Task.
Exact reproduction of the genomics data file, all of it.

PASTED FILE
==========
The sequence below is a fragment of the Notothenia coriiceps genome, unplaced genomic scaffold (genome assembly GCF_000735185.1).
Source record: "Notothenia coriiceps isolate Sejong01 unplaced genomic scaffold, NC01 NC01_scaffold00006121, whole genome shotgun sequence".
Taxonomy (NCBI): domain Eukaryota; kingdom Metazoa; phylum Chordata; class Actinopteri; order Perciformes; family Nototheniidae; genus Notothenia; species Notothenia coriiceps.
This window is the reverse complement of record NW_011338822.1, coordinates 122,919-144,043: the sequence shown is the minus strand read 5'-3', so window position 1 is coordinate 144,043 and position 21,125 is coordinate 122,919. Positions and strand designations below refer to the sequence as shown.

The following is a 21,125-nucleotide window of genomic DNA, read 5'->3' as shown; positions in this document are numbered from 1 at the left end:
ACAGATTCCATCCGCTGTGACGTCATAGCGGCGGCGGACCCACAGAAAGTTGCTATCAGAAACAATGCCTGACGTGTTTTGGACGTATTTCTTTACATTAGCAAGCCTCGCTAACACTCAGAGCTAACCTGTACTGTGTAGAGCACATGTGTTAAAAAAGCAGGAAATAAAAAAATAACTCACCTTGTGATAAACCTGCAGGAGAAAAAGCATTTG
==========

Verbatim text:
The sequence below is a fragment of the Notothenia coriiceps genome, unplaced genomic scaffold (genome assembly GCF_000735185.1).
Source record: "Notothenia coriiceps isolate Sejong01 unplaced genomic scaffold, NC01 NC01_scaffold00006121, whole genome shotgun sequence".
Taxonomy (NCBI): domain Eukaryota; kingdom Metazoa; phylum Chordata; class Actinopteri; order Perciformes; family Nototheniidae; genus Notothenia; species Notothenia coriiceps.
This window is the reverse complement of record NW_011338822.1, coordinates 122,919-144,043: the sequence shown is the minus strand read 5'-3', so window position 1 is coordinate 144,043 and position 21,125 is coordinate 122,919. Positions and strand designations below refer to the sequence as shown.

The following is a 21,125-nucleotide window of genomic DNA, read 5'->3' as shown; positions in this document are numbered from 1 at the left end:
ACAGATTCCATCCGCTGTGACGTCATAGCGGCGGCGGACCCACAGAAAGTTGCTATCAGAAACAATGCCTGACGTGTTTTGGACGTATTTCTTTACATTAGCAAGCCTCGCTAACACTCAGAGCTAACCTGTACTGTGTAGAGCACATGTGTTAAAAAAGCAGGAAATAAAAAAATAACTCACCTTGTGATAAACCTGCAGGAGAAAAAGCATTTG